Marriage Protection Act Reintroduced in House

U.S. Representative John Hostettler (R-Indiana) reintroduced the Marriage Protection Act (H.R. 1100) on Thursday, seeking to protect the Defense of Marriage Act from further challenges at the federal level.

The House of Representatives passed the bill last July by at 233-194 vote. The Marriage Protection Act restricts federal courts from hearing cases against the 1996 Defense of Marriage Act (DOMA). DOMA allows states to not recognize out-of-state marriage licenses that violate their state laws. The reintroduced bill also prevents the hearing of challenges against the Marriage Protection Act by federal courts.

Since the passage of the Marriage Protection Act last year by the House, constitutional marriage amendments have been approved by 13 states. Currently, legislators in several states are debating marriage protection amendments to define marriage explicitly as a union between a man and a woman. Approval by state legislators will move the amendment to a public vote before changes can be made to the constitution.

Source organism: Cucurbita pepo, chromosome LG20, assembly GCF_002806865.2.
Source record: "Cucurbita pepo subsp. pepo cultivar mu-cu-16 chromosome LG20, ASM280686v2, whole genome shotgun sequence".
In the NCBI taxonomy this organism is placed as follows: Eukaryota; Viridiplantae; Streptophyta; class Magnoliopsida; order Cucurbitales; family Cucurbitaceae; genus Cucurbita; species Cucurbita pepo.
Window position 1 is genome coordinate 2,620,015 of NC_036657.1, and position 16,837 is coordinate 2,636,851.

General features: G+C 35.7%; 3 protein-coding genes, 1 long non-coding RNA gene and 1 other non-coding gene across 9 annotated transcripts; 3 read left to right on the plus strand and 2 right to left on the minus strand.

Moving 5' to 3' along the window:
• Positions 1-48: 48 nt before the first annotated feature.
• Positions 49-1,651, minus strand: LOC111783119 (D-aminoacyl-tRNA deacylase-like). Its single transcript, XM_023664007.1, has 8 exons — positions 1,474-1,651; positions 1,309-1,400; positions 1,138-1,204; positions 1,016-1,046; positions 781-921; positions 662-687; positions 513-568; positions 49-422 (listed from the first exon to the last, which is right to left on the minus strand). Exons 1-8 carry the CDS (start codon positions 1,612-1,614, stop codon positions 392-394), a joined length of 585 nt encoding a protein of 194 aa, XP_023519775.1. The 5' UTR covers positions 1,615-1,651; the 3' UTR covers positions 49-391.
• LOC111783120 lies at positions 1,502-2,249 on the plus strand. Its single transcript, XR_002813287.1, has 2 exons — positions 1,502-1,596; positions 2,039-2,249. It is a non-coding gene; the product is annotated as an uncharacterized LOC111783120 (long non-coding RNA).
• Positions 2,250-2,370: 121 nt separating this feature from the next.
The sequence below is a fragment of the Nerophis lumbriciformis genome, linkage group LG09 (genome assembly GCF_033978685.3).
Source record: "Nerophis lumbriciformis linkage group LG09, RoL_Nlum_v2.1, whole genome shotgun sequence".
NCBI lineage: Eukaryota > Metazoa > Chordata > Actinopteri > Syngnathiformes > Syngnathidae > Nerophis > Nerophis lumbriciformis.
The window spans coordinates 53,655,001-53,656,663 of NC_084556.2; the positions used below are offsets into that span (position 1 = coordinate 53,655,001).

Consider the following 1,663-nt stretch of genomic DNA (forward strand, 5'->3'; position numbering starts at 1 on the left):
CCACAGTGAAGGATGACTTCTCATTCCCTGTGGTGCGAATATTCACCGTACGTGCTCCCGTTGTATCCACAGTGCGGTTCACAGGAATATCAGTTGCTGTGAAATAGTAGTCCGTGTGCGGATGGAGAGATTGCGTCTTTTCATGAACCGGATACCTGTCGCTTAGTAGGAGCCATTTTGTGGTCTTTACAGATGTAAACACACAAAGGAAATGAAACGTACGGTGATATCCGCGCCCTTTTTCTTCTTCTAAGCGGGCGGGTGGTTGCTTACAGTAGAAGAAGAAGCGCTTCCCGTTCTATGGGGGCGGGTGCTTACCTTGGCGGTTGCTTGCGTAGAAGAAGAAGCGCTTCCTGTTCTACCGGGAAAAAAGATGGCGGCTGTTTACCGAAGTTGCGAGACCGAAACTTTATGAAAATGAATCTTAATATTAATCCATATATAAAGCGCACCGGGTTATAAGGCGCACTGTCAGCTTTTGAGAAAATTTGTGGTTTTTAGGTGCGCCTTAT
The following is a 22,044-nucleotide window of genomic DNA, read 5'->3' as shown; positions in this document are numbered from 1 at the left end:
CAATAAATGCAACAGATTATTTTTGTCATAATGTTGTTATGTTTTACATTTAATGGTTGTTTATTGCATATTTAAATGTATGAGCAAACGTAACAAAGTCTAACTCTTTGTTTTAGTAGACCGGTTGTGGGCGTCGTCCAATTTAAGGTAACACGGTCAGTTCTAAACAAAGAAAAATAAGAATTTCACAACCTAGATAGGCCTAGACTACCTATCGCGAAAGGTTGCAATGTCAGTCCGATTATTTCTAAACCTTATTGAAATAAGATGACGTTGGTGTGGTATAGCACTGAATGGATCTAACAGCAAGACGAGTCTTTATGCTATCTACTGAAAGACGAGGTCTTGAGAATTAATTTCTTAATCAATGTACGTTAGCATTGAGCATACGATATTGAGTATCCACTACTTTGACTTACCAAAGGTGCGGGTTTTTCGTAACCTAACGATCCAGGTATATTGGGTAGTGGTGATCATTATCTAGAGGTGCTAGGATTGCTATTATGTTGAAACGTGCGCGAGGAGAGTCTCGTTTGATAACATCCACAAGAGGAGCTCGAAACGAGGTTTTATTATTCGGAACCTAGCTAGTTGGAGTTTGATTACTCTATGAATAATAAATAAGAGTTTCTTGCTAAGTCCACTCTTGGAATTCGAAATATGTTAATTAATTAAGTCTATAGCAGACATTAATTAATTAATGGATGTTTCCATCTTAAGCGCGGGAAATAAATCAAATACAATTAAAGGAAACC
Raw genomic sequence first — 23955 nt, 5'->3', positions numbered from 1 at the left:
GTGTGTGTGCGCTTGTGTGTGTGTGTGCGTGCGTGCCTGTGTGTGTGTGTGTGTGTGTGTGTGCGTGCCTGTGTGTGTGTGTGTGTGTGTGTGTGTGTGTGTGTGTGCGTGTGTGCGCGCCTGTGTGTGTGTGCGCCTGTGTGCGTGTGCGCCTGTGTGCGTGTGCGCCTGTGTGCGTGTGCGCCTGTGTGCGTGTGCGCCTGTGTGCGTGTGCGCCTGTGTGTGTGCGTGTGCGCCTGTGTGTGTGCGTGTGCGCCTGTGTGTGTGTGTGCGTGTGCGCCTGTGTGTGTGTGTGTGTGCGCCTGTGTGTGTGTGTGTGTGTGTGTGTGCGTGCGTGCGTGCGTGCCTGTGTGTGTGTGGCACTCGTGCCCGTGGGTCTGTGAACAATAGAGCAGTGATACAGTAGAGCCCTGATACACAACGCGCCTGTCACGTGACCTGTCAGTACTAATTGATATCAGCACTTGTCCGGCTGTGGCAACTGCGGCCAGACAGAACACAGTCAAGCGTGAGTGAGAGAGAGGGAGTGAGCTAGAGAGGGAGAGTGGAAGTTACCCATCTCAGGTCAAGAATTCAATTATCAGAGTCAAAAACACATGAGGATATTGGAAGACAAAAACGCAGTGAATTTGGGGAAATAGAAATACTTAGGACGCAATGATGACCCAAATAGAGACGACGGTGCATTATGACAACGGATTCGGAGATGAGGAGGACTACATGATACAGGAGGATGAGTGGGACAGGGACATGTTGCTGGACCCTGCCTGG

Pro-family groups applauded the reintroduction of the Marriage Protection Act. Concerned Women for America (CWA), the nation’s largest public policy women’s organization, praised Rep. Hostettler’s bill.

The director of CWA’s Culture and Family Institute, Robert Knight, stated, “The American people are increasingly aware that marriage needs permanent protection from radical redefinition.”

“These victories have spurred grassroots activists in other states to begin amending their constitutions,” he said, referring to the state amendments. “Kansas has slated a vote on its marriage amendment on April 5, with Illinois, Texas, Virginia, South Dakota, and Maryland working on their own versions.”

Passage of the Marriage Protection Act requires a simple majority vote in both Houses of Congress and presidential approval.